"The previous student in the lab where I worked, Natsai Nyakudarika, ran a screen for bacteria with transposon-insertion mutations that affected flagellar function. She looked for bacteria defective in swimming motility, followed by checking these mutants for mislocalization of the protein flhF, a protein responsible for localization of the flagella. She discovered a gene she named flagellar localizing protein A (flpA) that had two mutations responsible for irregular flagellar placement. My goal was to ascertain the role of flpA in flagellar localization."

"In the course of my research, I discovered that multiple genes may be responsible for the defect in flagellar placement. My current focus is to identify which genes direct flagellar placement, how they direct flagellar placement, and what their importance in virulence is. I plan on using the C. elegans organism to determine the virulence levels of mutant P. aeruginosa." (See presentation.)
 


James Marvel, 2009, Ecology and Evolutionary Biology

Internship:
Max Planck Institute Field Assistantship

Advisers:
Stephen Pacala, Martin Wikelski

Organization:
Radolfzell am Bodensee, Germany

"The money I received through this grant was used to cover the costs of conducting senior thesis research this past summer in Germany.  I collaborated with Bryson Voirin, a graduate student at the Max Planck Institute for Ornithology who was conducting a pilot project for what is to be his Ph.D.  We shared similar goals in what we wanted to get out of this project, so I had significant liberty in shaping how I wanted the experimental design to look.  We also worked closely with Martin Wikelski, former Princeton professor and current director of the Max Planck Institute for Ornithology, in addition to collaborating with researchers at local universities."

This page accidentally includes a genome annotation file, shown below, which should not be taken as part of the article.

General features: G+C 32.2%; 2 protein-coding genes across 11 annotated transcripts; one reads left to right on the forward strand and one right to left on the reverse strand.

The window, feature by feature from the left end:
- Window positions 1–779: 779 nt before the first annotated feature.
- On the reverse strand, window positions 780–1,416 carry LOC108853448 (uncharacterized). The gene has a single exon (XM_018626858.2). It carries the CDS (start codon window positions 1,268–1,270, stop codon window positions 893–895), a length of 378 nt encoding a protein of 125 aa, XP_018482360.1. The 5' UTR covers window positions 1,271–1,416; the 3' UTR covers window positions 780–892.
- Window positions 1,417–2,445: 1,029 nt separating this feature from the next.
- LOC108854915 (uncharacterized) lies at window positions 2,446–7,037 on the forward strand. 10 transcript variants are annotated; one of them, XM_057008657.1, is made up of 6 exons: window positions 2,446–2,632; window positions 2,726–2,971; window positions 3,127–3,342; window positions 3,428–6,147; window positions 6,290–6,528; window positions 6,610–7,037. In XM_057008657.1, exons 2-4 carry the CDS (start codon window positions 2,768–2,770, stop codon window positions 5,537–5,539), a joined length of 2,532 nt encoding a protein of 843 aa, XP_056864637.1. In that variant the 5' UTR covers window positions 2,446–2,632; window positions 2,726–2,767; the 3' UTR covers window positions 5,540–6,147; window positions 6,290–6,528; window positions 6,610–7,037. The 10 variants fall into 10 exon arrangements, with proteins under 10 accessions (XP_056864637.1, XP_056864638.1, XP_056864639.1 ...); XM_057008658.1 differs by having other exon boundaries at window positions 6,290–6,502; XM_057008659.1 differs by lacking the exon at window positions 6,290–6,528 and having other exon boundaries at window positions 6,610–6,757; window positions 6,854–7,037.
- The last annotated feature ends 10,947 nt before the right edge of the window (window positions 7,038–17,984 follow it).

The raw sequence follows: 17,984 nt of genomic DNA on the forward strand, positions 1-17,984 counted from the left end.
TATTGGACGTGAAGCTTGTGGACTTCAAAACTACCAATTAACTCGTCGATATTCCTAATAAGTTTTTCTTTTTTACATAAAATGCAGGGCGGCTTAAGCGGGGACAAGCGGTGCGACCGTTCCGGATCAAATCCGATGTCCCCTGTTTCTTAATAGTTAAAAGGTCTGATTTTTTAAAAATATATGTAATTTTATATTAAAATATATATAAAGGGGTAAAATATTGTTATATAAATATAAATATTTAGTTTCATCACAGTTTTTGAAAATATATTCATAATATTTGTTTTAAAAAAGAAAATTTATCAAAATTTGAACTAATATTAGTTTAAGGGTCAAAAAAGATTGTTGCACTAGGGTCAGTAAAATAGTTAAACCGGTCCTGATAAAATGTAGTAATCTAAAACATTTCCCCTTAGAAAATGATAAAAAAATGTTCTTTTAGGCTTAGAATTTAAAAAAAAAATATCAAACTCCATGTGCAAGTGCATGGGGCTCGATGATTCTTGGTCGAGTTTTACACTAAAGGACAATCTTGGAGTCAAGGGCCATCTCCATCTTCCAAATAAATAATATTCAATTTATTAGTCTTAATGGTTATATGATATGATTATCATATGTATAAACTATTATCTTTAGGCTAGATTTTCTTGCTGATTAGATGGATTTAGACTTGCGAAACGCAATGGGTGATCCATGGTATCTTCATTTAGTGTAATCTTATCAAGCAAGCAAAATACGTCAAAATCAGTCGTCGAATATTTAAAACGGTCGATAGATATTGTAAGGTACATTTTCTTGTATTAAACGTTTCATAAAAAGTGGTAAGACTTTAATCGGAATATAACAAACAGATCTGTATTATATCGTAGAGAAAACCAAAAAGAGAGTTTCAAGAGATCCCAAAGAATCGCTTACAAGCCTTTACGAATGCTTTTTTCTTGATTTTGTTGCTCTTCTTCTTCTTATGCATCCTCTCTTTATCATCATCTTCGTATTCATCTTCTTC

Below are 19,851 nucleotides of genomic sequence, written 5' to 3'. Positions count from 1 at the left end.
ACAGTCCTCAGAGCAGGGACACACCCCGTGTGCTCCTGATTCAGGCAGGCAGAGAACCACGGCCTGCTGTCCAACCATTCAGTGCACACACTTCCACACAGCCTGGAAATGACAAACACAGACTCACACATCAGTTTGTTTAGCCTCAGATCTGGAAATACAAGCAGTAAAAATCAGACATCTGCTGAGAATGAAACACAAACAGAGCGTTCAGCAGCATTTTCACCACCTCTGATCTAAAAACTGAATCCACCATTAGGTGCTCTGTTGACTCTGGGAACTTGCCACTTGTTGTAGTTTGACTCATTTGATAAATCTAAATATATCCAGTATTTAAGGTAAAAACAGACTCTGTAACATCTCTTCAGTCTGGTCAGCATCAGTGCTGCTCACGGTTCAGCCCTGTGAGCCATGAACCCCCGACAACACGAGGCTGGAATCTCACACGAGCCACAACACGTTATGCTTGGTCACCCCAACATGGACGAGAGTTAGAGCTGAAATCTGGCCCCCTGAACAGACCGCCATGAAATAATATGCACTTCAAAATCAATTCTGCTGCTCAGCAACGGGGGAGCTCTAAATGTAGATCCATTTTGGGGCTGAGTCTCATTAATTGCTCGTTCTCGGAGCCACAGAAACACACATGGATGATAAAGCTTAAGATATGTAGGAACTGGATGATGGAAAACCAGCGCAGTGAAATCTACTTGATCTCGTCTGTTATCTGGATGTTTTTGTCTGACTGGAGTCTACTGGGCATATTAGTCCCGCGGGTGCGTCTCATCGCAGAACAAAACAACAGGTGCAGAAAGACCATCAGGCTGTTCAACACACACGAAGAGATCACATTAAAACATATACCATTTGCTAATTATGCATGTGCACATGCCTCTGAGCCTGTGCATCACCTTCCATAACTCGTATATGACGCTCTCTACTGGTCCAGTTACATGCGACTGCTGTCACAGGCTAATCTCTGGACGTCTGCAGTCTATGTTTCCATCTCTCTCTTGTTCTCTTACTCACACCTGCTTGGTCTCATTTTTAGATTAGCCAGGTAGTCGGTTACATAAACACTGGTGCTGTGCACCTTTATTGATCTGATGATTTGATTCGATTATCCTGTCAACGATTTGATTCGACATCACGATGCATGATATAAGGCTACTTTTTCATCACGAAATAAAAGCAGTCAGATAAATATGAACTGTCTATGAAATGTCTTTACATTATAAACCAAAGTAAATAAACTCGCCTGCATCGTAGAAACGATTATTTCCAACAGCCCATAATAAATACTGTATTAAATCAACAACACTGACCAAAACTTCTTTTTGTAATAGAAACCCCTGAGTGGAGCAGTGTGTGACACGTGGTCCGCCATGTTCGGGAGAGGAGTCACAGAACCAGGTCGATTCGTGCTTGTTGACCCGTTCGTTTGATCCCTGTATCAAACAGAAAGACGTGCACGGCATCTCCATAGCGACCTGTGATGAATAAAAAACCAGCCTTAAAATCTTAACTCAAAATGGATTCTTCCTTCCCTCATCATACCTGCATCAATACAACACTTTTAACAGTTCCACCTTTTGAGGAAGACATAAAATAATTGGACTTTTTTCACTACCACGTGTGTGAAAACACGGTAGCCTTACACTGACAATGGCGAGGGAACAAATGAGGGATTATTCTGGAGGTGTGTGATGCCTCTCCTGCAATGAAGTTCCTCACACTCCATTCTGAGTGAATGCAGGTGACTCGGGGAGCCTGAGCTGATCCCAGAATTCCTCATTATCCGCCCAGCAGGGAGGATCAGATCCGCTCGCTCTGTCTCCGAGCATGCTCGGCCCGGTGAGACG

"The idea behind the project was to use immuno-compromised chickens as sentinel test animals to assess the spatio-temporal abundances of pathogens in a particular environment.  This research was originally going to be conducted in California through UC Davis, but it was moved at the last minute to Germany, where a more accessible facility that would better suit our needs was already in place at the Max Planck Institute.  The first goal then, was to determine which environments we would be investigating, as our original plan to disperse chickens all along the western United States coastline to examine latitudinal and altitudinal gradients.  In the area of Germany where we were working, the landscape was dominated by vast stretches of farmland with isolated patches of forest scattered throughout.  Thus, we decided it would be most interesting and practical to see if we could quantify the degree to which anthropogenic habitat fragmentation affected pathogen dispersal."